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Prioritize Your Best Ideas With One Powerful Tool

Innovation is as much about choosing what not to do as it is about deciding what you're going to do.

I’ll never forget the words of a client of mine, an executive at PepsiCo: “We can do anything, but we can’t do everything,”  he said to me. So true. But most companies forget this fact. They try to do everything, and then don’t do anything very well.

In today’s disruptive world where new technology and business models drive dramatic change overnight, companies large and small struggle with the same thing:  prioritization.  When it comes to what to focus on, the process of getting focus either slows companies to a screeching halt or sends people chasing after ideas that should have been killed long ago.

Choose the Best & Ditch the Rest

I’ve had the opportunity to lead strategic innovation programs with some of the biggest B2B and B2C brands on earth including Arcelor Mittal (the largest steel company in the world), Hershey (the iconic chocolate company), NBCUniversal (the media giant) and Cigna (the global insurance powerhouse).  When it comes to choosing the best ideas to pursue, the formula I’ve used across these diverse companies is consistent and simple:  Choose the best and ditch the rest.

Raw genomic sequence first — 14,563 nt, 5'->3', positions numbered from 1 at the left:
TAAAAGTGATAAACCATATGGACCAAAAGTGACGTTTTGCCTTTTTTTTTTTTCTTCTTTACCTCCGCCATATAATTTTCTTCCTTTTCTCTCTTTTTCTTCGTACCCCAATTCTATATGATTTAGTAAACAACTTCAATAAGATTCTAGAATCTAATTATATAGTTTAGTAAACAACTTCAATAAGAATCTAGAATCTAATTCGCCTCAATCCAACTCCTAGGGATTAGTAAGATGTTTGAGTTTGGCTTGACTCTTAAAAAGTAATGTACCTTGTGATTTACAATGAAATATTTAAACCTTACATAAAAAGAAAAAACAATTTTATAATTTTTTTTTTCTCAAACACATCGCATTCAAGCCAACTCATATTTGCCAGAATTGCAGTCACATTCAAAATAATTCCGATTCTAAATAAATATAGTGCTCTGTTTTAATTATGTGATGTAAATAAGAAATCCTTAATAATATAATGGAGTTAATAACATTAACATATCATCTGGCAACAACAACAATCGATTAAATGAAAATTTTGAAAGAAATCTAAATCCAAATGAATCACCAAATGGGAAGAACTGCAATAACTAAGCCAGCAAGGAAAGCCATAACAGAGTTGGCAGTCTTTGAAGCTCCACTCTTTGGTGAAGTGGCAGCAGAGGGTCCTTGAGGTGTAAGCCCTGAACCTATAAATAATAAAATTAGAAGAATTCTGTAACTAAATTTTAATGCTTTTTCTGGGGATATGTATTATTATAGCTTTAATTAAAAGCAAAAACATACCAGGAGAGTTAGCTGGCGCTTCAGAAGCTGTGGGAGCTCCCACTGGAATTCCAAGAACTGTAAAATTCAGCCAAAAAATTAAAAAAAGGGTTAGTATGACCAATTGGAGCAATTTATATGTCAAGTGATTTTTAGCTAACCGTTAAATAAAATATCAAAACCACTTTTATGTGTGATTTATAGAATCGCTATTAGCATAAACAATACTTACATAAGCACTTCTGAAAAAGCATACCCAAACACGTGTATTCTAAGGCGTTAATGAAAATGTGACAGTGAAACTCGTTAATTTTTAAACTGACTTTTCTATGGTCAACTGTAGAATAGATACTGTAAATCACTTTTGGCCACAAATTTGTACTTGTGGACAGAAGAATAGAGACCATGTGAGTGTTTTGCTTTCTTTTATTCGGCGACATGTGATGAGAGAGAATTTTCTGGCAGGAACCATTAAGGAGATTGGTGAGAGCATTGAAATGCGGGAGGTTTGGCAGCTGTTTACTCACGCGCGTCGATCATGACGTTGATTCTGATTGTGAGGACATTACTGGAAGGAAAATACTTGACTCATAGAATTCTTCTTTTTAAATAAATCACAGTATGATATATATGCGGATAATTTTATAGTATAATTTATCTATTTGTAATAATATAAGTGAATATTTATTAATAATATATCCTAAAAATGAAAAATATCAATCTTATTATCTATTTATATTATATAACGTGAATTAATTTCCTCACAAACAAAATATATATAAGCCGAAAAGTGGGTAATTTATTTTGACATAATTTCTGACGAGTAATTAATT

Prioritize and Map Your Idea Portfolio

The best way to prioritize is to get a sense of the relative opportunity and the risk of your portfolio of potential ideas. Prioritizing early on gets you moving faster.

The single best prioritization tool closest to my heart is the Idea Prioritization and Portfolio Mapper. I’ve used a version of this Excel spreadsheet tool for years. It’s powerful because teams can build it out collaboratively together, which creates alignment and accelerates action. It’s easy to use:

  1. List your ideas
  2. Score ideas using specific criteria
  3. View results in a portfolio map

The best ideas rise to the top. Bad ideas remain at the bottom.  Simple.

Different teams need different criteria to select ideas based on what they’re doing. Modify your scoring criteria to emphasize whatever is most important. But be diligent and don’t fall into the “everything scores high” trap. Force distributions in scores to ensure a balanced portfolio view of your ideas.

Most teams and organizations keep piling it on without taking anything off. Prioritizing ideas will indeed get you better innovations faster, but it may also give you something even more precious – your life back.

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